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We’re in a time when the future of our warming planet is a concern to all of us. How can we slow environmental destruction with what we buy? The answer is conscious consumption: carefully considering what we’re buying and from whom. This is where sustainability comes in, a buzzword that brands of all sorts like to throw around. The key is finding out which are truly sustainable fashion brands and which are merely jumping on the bandwagon to lure you in, with little substance to back their claims up. We’ve reviewed a number of products and selected five of our favorite sustainable brands across different product groups, including beauty, fashion, and accessories. The list is below – but first, a brief explanation of sustainability and its criteria.
What makes a brand sustainable?
From clothing to skincare to watches, there is no shortage of brands seeking environmentally conscious consumers. But how to tell which ones are truly sustainable?
Let’s begin with fashion. Check to see if your favorite sustainable fashion brand is transparent about their business activities. Do they have a section of their website dedicated to their sustainable practices and policies across all aspects of their operations, from production to shipping? Is it easy to find? The ‘factory-to-door’ journey is vitally important. Every step of the way — from whether or not the people manufacturing the products are paid fair wages, to how a piece of clothing is dyed — should be clearly explained.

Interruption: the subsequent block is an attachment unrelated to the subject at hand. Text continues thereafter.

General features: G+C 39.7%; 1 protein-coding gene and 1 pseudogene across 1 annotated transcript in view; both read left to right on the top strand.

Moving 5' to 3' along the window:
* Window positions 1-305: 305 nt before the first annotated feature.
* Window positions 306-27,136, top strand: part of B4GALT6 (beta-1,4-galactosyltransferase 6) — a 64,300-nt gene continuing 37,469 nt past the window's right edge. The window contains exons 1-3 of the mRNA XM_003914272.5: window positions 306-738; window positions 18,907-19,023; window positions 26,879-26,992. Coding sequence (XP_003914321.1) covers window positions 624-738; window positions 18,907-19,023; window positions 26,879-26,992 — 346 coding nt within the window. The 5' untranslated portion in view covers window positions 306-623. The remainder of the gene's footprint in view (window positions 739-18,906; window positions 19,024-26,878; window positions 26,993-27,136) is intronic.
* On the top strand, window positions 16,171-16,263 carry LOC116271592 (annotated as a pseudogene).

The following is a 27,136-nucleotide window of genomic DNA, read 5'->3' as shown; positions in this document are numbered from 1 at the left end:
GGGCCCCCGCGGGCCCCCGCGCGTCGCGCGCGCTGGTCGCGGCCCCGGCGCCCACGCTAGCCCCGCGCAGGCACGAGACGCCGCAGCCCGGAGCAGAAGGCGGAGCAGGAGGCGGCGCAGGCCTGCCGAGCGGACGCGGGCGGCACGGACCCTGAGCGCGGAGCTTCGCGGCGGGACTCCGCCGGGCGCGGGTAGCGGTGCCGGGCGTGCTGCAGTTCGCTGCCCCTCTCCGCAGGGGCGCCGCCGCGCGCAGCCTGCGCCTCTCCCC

There are other ways to check sustainability, too. Truly sustainable clothing brands are driven by environmental values (rather than adding them on as an afterthought to chase extra sales). For brands that have sustainability sections on their website, look for independent, third-party assessments of the brand’s production processes and working conditions. This ensures that claims are unbiased and commitments are legitimate.
Review the components your favorite sustainable brands use to make their products. If it’s a sustainable clothing brand, are the materials organic or recycled? For other products, check the components and their sourcing. Durability is important, too. The longer the product lasts, the less frequently it will need to be replaced. This, in turn, reduces landfill and the waste stream. Check that the item is recyclable, too.
Is all of this too much trouble? When the goal is helping to save the planet, it’s worth a little extra effort. To help, we’ve taken a look at a range of sustainable brands for more conscious consumption.
The goal of Los Angeles-based Nation LTD is to become a carbon negative company – one that helps rather than damages the planet – by 2023. Along the way, these minimalist on-trend fashionistas are ticking off the essential credentials of a truly sustainable clothing label, with details all easily available on their website. There’s everything from certification of the factories this young brand uses in Peru by WRAP, Worldwide Responsible Accredited Production, to the option of carbon-negative delivery of your chosen pieces. Recycled cotton is used – and Nation LTD has even cut back on the number of samples it sends out to retailers to cut down on waste. No compromise on style, either.